Wednesday, January 12, 2011
As you may or may not know Rwanda is most famous for its Mountain Gorilla’s. They only exist in this area of the world in Uganda, Congo and Rwanda. They are rare and almost extinct but are coming back thanks to all the protection against poachers that now exists. Rwanda is where the Gorilla’s spend the most time of their time as it is the safest and most protected area. Everyday 3 guards with guns watch each gorilla family from 6am -4pm. There are 680 gorilla’s total from the census taken in 2010 from March- May. The last census was in 2003 with a total of 380 gorillas. Dian Fossey is the famous scientist who lived (and died) with the gorillas for over 20 years. She was the first person to study them so closely and take the first census on them. For more information I highly recommend the book and movie “Gorillas in the Mist.”
I was fortunate enough to get to see them. Since Nick did not come I was looking for fun things to do. My friend and her brother, visiting from the U.S. have been planning on going for months. My other friend and I decided we would try to join them 2 days before the trek. The thing with gorilla passes is they can only give a certain number each day. Luckily they hadn’t sold out for the particular day we wanted, so we got to go! It was a truly amazing experience. I maybe rank it second next to shark diving in South Africa.
When you arrive in the morning they split you into small groups of about 8-10 people. Each group goes to see a different family of gorillas. The hike can be 20 minutes to 6 hours to get to a family. We got to see the second largest family of gorillas; 25 in total, 12 females, 12 babies and 1 male. The group name was Agasha, meaning special. We had to hike up hill for about 2 hours. The perfect length of time it was not to long but not too short. It was great weather and had not recently rained heavily so the trails we not too muddy. The hike was through thousands of bamboo trees and was very pretty. When we arrived we walked through the brush, no real trail and standing next to us 3 feet away was a gorilla. It was scary at first, it you fell you could have hit it. The guide and other escorts, a man with a machete and another man with a gun, could communicate with the gorillas. It just sounded like grunting to us but they were making sure it was ok to visit with the gorillas. It was really cool to hear and see humans talking to gorillas and gorillas talking back. They limit you time with the gorillas to 1 hour or less depending on how they are acting. We had to leave a bit early because the male gorilla was getting angry at us. I understand why, having your photo taken nonstop for an hour every couple of days would make me a little angry too. So after walking through the brush the gorillas all went to a nice grassy clearing and played and ate so we got to just watch and take pictures of them in their everyday life. They are very happy gorillas. The ones at the zoos are very unhappy and don’t do much but sleep. Here they were playing and eating and climbing bamboo, and spinning in circles and chasing each other. A guy in our group got kicked by one of the kid gorillas as they were running around. We also got to watch a sex negotiation by a female and the male but the kids got in the way and the gorillas did not go through with it. But our guide told us this rarely happens for tourists so it was very exciting. The male (named Agasha) was about 400 pounds, and is called a silverback, (all adult male mountain gorillas are silverbacks), they get the name from the fact that white/silver hair grows on their backs.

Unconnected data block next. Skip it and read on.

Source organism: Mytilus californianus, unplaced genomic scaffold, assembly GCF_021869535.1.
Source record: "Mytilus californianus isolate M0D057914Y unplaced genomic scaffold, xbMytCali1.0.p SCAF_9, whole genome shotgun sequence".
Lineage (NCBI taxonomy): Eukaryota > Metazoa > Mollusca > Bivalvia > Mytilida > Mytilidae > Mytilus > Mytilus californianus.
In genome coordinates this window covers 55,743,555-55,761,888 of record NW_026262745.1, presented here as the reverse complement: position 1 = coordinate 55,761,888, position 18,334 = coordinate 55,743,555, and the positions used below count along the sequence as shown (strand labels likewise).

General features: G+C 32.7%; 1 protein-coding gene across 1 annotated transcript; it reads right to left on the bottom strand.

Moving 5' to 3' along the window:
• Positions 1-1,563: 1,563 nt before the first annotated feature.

To say the least it was an amazing experience that did not last long enough. I could have watch those gorillas for days or even years. They are fascinating and we are so much like them. I don’t know when I will be able to post pictures but I will when I can.
I will be traveling the coast of Tanzania, Zanzibar (an island off the coast of Tanzania) and Kenya for the next two weeks. I’ll post a blog about the trip when I return. Happy Holidays!